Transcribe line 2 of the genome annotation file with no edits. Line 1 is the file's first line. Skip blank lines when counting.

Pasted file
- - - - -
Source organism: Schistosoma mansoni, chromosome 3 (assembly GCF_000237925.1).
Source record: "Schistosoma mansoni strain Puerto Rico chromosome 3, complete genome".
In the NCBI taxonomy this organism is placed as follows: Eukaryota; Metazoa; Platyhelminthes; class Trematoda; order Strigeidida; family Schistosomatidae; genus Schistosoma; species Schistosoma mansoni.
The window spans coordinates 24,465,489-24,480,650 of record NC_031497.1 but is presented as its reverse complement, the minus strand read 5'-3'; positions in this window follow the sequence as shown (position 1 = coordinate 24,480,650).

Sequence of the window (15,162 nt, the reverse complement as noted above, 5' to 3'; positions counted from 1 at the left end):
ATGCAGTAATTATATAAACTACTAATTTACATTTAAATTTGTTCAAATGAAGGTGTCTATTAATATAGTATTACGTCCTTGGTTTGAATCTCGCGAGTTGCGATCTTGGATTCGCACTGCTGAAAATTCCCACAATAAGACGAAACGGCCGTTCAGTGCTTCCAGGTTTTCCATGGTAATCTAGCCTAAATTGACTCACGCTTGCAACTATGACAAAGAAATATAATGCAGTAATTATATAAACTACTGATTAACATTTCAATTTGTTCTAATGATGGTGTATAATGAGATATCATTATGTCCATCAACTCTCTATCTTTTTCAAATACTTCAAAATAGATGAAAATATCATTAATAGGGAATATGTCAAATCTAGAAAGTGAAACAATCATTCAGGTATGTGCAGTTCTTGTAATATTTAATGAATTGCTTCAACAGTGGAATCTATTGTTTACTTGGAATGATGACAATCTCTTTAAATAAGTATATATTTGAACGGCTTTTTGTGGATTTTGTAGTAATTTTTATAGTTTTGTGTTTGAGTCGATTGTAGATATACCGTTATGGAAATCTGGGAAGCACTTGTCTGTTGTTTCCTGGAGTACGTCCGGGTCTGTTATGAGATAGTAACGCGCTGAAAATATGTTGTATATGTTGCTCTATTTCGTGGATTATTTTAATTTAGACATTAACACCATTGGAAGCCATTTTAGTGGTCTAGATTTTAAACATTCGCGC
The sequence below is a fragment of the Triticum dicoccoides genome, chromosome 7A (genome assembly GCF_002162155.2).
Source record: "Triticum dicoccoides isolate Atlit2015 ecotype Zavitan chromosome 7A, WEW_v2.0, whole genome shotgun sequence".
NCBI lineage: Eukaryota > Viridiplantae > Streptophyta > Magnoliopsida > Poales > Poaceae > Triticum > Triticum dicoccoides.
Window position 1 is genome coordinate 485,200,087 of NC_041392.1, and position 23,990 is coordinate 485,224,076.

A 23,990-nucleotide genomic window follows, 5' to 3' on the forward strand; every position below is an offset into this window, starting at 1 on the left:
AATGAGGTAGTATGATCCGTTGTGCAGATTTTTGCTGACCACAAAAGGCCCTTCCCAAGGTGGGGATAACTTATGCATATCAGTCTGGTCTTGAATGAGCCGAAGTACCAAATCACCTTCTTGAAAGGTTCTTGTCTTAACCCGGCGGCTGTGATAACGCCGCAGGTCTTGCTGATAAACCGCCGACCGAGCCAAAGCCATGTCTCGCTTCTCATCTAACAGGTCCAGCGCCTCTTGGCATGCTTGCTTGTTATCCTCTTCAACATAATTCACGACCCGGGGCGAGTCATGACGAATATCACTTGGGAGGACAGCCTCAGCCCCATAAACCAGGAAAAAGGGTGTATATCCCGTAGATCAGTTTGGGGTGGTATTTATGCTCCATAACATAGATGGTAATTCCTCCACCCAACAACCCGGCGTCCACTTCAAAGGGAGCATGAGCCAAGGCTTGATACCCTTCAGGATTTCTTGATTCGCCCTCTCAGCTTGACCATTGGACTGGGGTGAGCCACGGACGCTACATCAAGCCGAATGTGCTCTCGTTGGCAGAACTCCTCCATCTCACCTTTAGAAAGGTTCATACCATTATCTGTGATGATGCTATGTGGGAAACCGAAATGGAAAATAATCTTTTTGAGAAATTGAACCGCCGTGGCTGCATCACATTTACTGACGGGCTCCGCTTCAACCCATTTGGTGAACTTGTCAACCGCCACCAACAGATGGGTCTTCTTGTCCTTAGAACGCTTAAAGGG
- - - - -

Source record: "Schistosoma mansoni strain Puerto Rico chromosome 3, complete genome".